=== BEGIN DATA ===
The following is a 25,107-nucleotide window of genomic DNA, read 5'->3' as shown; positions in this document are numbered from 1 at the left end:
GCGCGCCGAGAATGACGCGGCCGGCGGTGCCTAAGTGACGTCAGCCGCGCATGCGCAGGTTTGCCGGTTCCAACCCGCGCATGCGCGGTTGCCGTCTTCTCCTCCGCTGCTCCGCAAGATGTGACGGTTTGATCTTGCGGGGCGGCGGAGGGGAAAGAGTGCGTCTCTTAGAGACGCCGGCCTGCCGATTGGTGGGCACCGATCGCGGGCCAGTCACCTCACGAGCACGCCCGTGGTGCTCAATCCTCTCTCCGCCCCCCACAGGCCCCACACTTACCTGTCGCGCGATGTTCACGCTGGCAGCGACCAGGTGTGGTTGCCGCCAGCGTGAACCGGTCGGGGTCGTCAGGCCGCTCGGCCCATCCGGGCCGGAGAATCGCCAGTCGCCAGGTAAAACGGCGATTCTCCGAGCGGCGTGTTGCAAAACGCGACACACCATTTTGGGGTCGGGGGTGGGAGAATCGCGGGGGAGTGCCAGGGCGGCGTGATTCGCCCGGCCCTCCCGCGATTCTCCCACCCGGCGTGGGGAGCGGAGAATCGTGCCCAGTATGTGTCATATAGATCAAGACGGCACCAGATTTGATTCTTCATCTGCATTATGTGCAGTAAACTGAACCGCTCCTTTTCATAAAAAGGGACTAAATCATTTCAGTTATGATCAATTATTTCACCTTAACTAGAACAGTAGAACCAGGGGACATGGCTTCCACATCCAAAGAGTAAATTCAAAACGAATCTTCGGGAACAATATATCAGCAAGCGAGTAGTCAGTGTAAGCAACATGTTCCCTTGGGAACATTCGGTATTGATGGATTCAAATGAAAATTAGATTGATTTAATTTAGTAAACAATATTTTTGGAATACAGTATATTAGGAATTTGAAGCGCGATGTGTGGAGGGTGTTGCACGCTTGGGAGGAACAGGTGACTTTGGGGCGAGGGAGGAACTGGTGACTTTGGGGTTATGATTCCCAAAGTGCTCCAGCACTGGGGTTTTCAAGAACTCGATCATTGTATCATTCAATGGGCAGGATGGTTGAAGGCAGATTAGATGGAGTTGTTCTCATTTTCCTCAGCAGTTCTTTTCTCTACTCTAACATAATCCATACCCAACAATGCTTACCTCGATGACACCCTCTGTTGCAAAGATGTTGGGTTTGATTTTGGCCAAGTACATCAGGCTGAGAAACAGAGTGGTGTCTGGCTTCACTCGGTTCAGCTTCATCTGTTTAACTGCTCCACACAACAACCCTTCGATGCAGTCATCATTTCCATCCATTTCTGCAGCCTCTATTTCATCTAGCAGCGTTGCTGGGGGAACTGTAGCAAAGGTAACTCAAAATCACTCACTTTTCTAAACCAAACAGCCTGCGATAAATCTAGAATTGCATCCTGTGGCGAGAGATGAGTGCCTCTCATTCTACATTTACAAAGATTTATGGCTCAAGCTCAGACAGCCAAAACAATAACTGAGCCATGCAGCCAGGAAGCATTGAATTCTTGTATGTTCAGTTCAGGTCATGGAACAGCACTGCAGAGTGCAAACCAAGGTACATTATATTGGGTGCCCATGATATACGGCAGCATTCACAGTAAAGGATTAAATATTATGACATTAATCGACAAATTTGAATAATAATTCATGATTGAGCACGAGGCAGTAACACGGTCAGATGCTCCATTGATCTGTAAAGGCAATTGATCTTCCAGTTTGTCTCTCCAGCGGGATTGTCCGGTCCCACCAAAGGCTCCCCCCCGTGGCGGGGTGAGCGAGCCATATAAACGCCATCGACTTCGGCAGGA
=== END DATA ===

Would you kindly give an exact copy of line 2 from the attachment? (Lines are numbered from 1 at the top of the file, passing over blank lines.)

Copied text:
GCGCGCCGAGAATGACGCGGCCGGCGGTGCCTAAGTGACGTCAGCCGCGCATGCGCAGGTTTGCCGGTTCCAACCCGCGCATGCGCGGTTGCCGTCTTCTCCTCCGCTGCTCCGCAAGATGTGACGGTTTGATCTTGCGGGGCGGCGGAGGGGAAAGAGTGCGTCTCTTAGAGACGCCGGCCTGCCGATTGGTGGGCACCGATCGCGGGCCAGTCACCTCACGAGCACGCCCGTGGTGCTCAATCCTCTCTCCGCCCCCCACAGGCCCCACACTTACCTGTCGCGCGATGTTCACGCTGGCAGCGACCAGGTGTGGTTGCCGCCAGCGTGAACCGGTCGGGGTCGTCAGGCCGCTCGGCCCATCCGGGCCGGAGAATCGCCAGTCGCCAGGTAAAACGGCGATTCTCCGAGCGGCGTGTTGCAAAACGCGACACACCATTTTGGGGTCGGGGGTGGGAGAATCGCGGGGGAGTGCCAGGGCGGCGTGATTCGCCCGGCCCTCCCGCGATTCTCCCACCCGGCGTGGGGAGCGGAGAATCGTGCCCAGTATGTGTCATATAGATCAAGACGGCACCAGATTTGATTCTTCATCTGCATTATGTGCAGTAAACTGAACCGCTCCTTTTCATAAAAAGGGACTAAATCATTTCAGTTATGATCAATTATTTCACCTTAACTAGAACAGTAGAACCAGGGGACATGGCTTCCACATCCAAAGAGTAAATTCAAAACGAATCTTCGGGAACAATATATCAGCAAGCGAGTAGTCAGTGTAAGCAACATGTTCCCTTGGGAACATTCGGTATTGATGGATTCAAATGAAAATTAGATTGATTTAATTTAGTAAACAATATTTTTGGAATACAGTATATTAGGAATTTGAAGCGCGATGTGTGGAGGGTGTTGCACGCTTGGGAGGAACAGGTGACTTTGGGGCGAGGGAGGAACTGGTGACTTTGGGGTTATGATTCCCAAAGTGCTCCAGCACTGGGGTTTTCAAGAACTCGATCATTGTATCATTCAATGGGCAGGATGGTTGAAGGCAGATTAGATGGAGTTGTTCTCATTTTCCTCAGCAGTTCTTTTCTCTACTCTAACATAATCCATACCCAACAATGCTTACCTCGATGACACCCTCTGTTGCAAAGATGTTGGGTTTGATTTTGGCCAAGTACATCAGGCTGAGAAACAGAGTGGTGTCTGGCTTCACTCGGTTCAGCTTCATCTGTTTAACTGCTCCACACAACAACCCTTCGATGCAGTCATCATTTCCATCCATTTCTGCAGCCTCTATTTCATCTAGCAGCGTTGCTGGGGGAACTGTAGCAAAGGTAACTCAAAATCACTCACTTTTCTAAACCAAACAGCCTGCGATAAATCTAGAATTGCATCCTGTGGCGAGAGATGAGTGCCTCTCATTCTACATTTACAAAGATTTATGGCTCAAGCTCAGACAGCCAAAACAATAACTGAGCCATGCAGCCAGGAAGCATTGAATTCTTGTATGTTCAGTTCAGGTCATGGAACAGCACTGCAGAGTGCAAACCAAGGTACATTATATTGGGTGCCCATGATATACGGCAGCATTCACAGTAAAGGATTAAATATTATGACATTAATCGACAAATTTGAATAATAATTCATGATTGAGCACGAGGCAGTAACACGGTCAGATGCTCCATTGATCTGTAAAGGCAATTGATCTTCCAGTTTGTCTCTCCAGCGGGATTGTCCGGTCCCACCAAAGGCTCCCCCCCGTGGCGGGGTGAGCGAGCCATATAAACGCCATCGACTTCGGCAGGA